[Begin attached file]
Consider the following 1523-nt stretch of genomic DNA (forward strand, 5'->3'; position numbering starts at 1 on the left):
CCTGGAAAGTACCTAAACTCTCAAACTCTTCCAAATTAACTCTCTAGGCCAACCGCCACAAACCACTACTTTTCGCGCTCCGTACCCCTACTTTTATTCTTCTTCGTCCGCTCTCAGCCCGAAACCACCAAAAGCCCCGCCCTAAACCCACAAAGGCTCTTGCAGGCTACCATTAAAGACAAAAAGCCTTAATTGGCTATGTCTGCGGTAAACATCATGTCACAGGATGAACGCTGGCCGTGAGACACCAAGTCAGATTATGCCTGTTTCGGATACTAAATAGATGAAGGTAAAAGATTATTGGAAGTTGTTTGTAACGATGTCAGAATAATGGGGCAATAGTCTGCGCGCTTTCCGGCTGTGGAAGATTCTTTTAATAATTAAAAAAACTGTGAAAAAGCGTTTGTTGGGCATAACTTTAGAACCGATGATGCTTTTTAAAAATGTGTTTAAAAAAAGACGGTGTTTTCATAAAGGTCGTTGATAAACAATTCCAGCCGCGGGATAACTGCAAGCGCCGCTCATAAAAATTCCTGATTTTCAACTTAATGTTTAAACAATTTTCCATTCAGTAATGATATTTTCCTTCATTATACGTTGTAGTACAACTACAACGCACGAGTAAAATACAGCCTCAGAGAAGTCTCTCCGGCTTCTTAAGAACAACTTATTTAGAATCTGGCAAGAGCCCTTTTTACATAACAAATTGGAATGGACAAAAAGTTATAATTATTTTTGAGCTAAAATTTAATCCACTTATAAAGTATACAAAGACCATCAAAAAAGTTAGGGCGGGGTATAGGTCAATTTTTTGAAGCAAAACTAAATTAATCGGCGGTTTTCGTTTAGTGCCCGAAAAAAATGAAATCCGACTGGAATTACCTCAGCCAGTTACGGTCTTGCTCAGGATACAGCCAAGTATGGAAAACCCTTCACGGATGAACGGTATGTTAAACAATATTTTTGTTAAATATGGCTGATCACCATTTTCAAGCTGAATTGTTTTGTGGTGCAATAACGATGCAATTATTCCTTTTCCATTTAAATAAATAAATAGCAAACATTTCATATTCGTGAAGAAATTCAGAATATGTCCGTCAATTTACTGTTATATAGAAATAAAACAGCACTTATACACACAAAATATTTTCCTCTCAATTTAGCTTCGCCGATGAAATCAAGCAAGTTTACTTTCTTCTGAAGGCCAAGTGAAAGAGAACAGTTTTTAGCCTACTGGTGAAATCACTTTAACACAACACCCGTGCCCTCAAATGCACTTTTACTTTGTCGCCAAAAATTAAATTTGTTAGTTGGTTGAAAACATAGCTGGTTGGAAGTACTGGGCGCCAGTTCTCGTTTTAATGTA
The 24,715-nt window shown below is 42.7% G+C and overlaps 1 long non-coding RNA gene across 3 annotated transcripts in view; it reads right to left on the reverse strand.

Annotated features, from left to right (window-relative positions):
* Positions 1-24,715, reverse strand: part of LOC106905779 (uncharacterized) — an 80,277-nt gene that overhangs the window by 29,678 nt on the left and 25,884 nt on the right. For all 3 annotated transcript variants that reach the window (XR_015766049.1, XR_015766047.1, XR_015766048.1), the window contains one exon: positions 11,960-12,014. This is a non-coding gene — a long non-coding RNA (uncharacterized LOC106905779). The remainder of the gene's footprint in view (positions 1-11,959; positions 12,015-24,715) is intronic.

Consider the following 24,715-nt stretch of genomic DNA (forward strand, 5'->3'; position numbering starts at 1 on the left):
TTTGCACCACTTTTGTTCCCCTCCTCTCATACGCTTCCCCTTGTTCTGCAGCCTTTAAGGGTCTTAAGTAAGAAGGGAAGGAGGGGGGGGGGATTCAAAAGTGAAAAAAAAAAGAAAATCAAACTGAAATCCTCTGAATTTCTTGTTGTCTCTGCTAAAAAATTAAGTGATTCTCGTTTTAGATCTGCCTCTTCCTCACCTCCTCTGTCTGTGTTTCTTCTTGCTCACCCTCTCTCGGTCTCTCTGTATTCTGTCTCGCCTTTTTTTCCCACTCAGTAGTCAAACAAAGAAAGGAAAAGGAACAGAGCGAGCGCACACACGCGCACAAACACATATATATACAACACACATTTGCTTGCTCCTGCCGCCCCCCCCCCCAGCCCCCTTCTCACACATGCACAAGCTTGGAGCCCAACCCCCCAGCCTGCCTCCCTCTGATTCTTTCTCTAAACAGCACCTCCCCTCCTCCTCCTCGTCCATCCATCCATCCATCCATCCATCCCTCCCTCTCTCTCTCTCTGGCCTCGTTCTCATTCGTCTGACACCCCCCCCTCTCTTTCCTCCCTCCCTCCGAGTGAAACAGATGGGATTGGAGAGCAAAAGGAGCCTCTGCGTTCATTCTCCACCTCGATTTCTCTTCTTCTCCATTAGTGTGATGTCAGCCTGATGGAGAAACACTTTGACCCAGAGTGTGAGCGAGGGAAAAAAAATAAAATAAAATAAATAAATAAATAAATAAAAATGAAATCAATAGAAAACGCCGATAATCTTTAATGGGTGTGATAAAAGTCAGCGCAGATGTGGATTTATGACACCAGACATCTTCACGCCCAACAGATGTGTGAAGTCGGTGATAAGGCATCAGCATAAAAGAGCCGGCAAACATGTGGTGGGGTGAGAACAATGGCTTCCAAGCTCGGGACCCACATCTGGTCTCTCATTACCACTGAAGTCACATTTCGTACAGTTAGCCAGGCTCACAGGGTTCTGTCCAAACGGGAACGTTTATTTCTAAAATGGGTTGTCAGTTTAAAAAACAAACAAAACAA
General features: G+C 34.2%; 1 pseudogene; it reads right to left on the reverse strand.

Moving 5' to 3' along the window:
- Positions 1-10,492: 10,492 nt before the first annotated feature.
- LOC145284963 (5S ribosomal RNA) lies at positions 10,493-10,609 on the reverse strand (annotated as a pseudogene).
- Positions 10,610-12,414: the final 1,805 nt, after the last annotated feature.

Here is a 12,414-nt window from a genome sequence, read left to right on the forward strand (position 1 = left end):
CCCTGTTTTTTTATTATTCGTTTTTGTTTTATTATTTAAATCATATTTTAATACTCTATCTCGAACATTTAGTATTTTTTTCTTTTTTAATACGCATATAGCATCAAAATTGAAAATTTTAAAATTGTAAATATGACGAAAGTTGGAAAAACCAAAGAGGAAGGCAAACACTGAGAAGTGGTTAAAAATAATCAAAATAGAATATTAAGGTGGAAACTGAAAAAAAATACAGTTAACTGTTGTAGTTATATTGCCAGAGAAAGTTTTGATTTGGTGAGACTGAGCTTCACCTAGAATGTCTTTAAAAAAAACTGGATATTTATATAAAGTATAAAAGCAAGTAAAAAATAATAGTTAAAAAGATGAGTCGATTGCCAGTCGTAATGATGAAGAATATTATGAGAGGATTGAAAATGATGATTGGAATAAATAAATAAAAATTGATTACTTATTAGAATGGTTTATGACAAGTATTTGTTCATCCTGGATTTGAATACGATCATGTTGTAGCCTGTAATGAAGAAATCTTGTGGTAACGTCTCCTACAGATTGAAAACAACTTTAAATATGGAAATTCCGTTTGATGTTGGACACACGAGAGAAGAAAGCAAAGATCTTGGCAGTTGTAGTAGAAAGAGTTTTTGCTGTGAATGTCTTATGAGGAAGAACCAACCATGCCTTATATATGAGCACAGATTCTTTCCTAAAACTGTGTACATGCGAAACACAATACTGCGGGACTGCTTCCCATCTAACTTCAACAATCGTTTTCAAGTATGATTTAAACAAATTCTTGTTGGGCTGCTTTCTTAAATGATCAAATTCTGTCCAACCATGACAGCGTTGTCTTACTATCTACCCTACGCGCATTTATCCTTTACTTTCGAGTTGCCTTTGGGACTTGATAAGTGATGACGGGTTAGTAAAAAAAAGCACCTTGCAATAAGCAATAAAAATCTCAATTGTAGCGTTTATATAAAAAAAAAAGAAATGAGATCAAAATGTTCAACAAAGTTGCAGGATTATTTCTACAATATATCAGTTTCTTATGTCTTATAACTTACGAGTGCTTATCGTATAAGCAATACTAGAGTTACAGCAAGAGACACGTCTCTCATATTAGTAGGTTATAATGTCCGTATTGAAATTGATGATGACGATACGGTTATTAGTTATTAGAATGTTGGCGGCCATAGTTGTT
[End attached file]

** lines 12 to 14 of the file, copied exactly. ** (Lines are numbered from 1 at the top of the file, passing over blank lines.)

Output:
- Positions 10,610-12,414: the final 1,805 nt, after the last annotated feature.

Here is a 12,414-nt window from a genome sequence, read left to right on the forward strand (position 1 = left end):
CCCTGTTTTTTTATTATTCGTTTTTGTTTTATTATTTAAATCATATTTTAATACTCTATCTCGAACATTTAGTATTTTTTTCTTTTTTAATACGCATATAGCATCAAAATTGAAAATTTTAAAATTGTAAATATGACGAAAGTTGGAAAAACCAAAGAGGAAGGCAAACACTGAGAAGTGGTTAAAAATAATCAAAATAGAATATTAAGGTGGAAACTGAAAAAAAATACAGTTAACTGTTGTAGTTATATTGCCAGAGAAAGTTTTGATTTGGTGAGACTGAGCTTCACCTAGAATGTCTTTAAAAAAAACTGGATATTTATATAAAGTATAAAAGCAAGTAAAAAATAATAGTTAAAAAGATGAGTCGATTGCCAGTCGTAATGATGAAGAATATTATGAGAGGATTGAAAATGATGATTGGAATAAATAAATAAAAATTGATTACTTATTAGAATGGTTTATGACAAGTATTTGTTCATCCTGGATTTGAATACGATCATGTTGTAGCCTGTAATGAAGAAATCTTGTGGTAACGTCTCCTACAGATTGAAAACAACTTTAAATATGGAAATTCCGTTTGATGTTGGACACACGAGAGAAGAAAGCAAAGATCTTGGCAGTTGTAGTAGAAAGAGTTTTTGCTGTGAATGTCTTATGAGGAAGAACCAACCATGCCTTATATATGAGCACAGATTCTTTCCTAAAACTGTGTACATGCGAAACACAATACTGCGGGACTGCTTCCCATCTAACTTCAACAATCGTTTTCAAGTATGATTTAAACAAATTCTTGTTGGGCTGCTTTCTTAAATGATCAAATTCTGTCCAACCATGACAGCGTTGTCTTACTATCTACCCTACGCGCATTTATCCTTTACTTTCGAGTTGCCTTTGGGACTTGATAAGTGATGACGGGTTAGTAAAAAAAAGCACCTTGCAATAAGCAATAAAAATCTCAATTGTAGCGTTTATATAAAAAAAAAAGAAATGAGATCAAAATGTTCAACAAAGTTGCAGGATTATTTCTACAATATATCAGTTTCTTATGTCTTATAACTTACGAGTGCTTATCGTATAAGCAATACTAGAGTTACAGCAAGAGACACGTCTCTCATATTAGTAGGTTATAATGTCCGTATTGAAATTGATGATGACGATACGGTTATTAGTTATTAGAATGTTGGCGGCCATAGTTGTT